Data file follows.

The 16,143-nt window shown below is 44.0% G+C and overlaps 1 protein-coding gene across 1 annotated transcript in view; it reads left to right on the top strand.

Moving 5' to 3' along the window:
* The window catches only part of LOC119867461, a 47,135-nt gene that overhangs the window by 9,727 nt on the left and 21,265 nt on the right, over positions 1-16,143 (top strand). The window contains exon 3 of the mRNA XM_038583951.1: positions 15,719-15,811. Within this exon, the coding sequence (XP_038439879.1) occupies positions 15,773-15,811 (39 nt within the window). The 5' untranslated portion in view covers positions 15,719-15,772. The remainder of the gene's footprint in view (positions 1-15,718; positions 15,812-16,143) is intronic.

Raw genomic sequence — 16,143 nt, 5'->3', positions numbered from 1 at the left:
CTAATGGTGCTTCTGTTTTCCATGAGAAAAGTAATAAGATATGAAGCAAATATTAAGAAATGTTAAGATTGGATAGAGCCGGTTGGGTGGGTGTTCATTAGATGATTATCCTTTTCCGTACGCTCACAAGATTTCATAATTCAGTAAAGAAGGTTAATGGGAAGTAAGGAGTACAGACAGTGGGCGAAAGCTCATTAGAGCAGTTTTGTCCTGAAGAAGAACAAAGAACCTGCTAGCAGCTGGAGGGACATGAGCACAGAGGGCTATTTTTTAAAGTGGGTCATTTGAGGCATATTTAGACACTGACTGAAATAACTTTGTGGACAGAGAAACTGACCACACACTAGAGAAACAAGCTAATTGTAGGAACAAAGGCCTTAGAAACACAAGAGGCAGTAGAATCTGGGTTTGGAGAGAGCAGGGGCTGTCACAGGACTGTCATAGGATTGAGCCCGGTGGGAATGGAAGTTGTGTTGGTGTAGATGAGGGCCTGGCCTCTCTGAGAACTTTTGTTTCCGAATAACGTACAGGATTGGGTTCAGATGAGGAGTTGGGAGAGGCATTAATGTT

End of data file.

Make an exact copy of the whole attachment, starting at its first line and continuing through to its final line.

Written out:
The 16,143-nt window shown below is 44.0% G+C and overlaps 1 protein-coding gene across 1 annotated transcript in view; it reads left to right on the top strand.

Moving 5' to 3' along the window:
* The window catches only part of LOC119867461, a 47,135-nt gene that overhangs the window by 9,727 nt on the left and 21,265 nt on the right, over positions 1-16,143 (top strand). The window contains exon 3 of the mRNA XM_038583951.1: positions 15,719-15,811. Within this exon, the coding sequence (XP_038439879.1) occupies positions 15,773-15,811 (39 nt within the window). The 5' untranslated portion in view covers positions 15,719-15,772. The remainder of the gene's footprint in view (positions 1-15,718; positions 15,812-16,143) is intronic.

Raw genomic sequence — 16,143 nt, 5'->3', positions numbered from 1 at the left:
CTAATGGTGCTTCTGTTTTCCATGAGAAAAGTAATAAGATATGAAGCAAATATTAAGAAATGTTAAGATTGGATAGAGCCGGTTGGGTGGGTGTTCATTAGATGATTATCCTTTTCCGTACGCTCACAAGATTTCATAATTCAGTAAAGAAGGTTAATGGGAAGTAAGGAGTACAGACAGTGGGCGAAAGCTCATTAGAGCAGTTTTGTCCTGAAGAAGAACAAAGAACCTGCTAGCAGCTGGAGGGACATGAGCACAGAGGGCTATTTTTTAAAGTGGGTCATTTGAGGCATATTTAGACACTGACTGAAATAACTTTGTGGACAGAGAAACTGACCACACACTAGAGAAACAAGCTAATTGTAGGAACAAAGGCCTTAGAAACACAAGAGGCAGTAGAATCTGGGTTTGGAGAGAGCAGGGGCTGTCACAGGACTGTCATAGGATTGAGCCCGGTGGGAATGGAAGTTGTGTTGGTGTAGATGAGGGCCTGGCCTCTCTGAGAACTTTTGTTTCCGAATAACGTACAGGATTGGGTTCAGATGAGGAGTTGGGAGAGGCATTAATGTT